The Tanzanian Foreign Minister, Mr. John Malecela, said in Wellington, New Zealand, last weekend, that?
SV Minister Malecela with newsman
CU PAN FROM Newsman to Minister
REPORTER: "How far does Tanzania align itself with this council?"
MR. MALECELA: "In the first place, Tanzania is a member of that council Definitely we do believe that the issue in question is still within the competence of the Government of New Zealand to solve. And I want to stress that I'm not here for that. I'm here to deliver a message from my President to the Prime Minister, because we think this issue is still within the competence of the Government of New Zealand to solve."
REPORTER: "Even though in this country our Government says politics and sport don't mix?"
MELECELA: "There I can't comment. This is really a matter for interpretation for the Government of New Zealand."
REPORTER: "What would you like to see happen?"
MELECELA: "Well, I can't say. But, of course, as Africans, I'm sure I do not have to repeat the view that we have expressed in the past that we do not want to exercise any kind of pressure over the Government of New Zealand. We want the Government of New Zealand to make its own decision out of its own principles."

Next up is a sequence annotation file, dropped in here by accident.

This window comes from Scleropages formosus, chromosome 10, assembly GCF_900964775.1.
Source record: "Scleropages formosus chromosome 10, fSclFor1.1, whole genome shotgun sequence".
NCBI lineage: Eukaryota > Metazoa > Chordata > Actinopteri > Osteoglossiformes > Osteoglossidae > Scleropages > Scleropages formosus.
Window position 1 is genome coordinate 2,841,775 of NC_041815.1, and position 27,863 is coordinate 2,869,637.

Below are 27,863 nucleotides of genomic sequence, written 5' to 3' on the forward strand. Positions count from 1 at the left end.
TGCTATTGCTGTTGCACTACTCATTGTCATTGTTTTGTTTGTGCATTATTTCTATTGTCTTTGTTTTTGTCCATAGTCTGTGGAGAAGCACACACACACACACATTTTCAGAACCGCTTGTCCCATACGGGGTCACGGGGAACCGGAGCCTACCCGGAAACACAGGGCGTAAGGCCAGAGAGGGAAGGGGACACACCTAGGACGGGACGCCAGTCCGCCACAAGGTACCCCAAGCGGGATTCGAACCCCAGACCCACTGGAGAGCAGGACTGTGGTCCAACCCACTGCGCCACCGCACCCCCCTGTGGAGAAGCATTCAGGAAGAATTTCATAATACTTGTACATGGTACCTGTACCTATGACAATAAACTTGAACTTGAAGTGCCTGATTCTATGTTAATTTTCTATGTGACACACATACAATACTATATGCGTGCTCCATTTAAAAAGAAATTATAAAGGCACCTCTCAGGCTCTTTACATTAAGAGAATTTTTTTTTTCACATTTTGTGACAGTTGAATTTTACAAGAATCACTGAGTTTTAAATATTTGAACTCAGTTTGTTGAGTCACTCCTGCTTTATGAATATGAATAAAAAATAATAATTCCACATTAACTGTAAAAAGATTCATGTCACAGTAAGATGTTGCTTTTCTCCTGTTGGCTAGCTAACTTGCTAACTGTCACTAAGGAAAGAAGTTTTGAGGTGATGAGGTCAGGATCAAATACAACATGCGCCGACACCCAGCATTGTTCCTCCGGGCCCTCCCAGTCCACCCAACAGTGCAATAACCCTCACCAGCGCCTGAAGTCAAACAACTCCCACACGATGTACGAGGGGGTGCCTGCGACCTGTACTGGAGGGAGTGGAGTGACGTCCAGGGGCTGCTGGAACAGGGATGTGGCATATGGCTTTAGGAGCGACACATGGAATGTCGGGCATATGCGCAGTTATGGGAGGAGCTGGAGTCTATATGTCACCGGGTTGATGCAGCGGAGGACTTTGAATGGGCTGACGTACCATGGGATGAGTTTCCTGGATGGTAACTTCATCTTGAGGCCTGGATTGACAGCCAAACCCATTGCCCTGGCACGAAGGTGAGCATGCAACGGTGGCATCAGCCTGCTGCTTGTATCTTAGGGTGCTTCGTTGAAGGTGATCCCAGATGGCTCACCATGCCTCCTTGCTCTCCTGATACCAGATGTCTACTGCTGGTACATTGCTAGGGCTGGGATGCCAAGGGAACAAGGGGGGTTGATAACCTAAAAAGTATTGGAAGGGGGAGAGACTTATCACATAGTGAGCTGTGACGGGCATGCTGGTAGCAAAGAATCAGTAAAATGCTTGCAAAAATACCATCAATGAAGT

REPORTER: "Yet surely, the sort of statements that Mr. Ordia (Abraham Ordia, Chairman of the Supreme Council for Sport in Africa) has been making that if the Springboks come to New Zealand, the Commonwealth Games will be boycotted -- that is a form of pressure."
MELECELA: "Well, I can't say, because the man who has made that statement is the Chairman of the Supreme Council for Sport in Africa. I am saying, finally, that Tanzania and other African countries, and indeed, many other countries in the Commonwealth Games, will have to give one statement or another. But we in Tanzania do think its not yet the time. It's still a matter for the New Zealand Government and, quite frankly, the Prime Minister the just been elected, he has just bene in office for a few months. We should be fair to him and give him a chance."
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Background: The Tanzanian Foreign Minister, Mr. John Malecela, said in Wellington, New Zealand, last weekend, that his country did not want to exercise any pressure on New Zealand over the proposed tour of a South African rugby team, planned for later this year. Tanzania is among African countries which have threatened to boycott the 1974 Commonwealth Games in Christ church, New Zealand, if the Springbok rugby tour takes place.
Mr. Malecela was interviewed when he arrived on Sunday (11 March) for several days of talks with the New Zealand Prime Minister, Mr. Norman Kirk, and government officials. He said he had a personal message from President Julius Nyerere for Mr. Kirk.
The Tanzanian Foreign Minister said he believed the rugby tour issue was still within the competence of the New Zealand Government to solve. Mr. Malecela had flown from Australia, where he'd held talks with Prime Minister Gough Whitlam.
SYNOPSIS: Tanzanian Foreign Minister John Malecela was interviewed on a visit to New Zealand about the supreme Council for Sport in Africa's threat to boycott next year's Commonwealth Games if a South African rugby team tours New Zealand.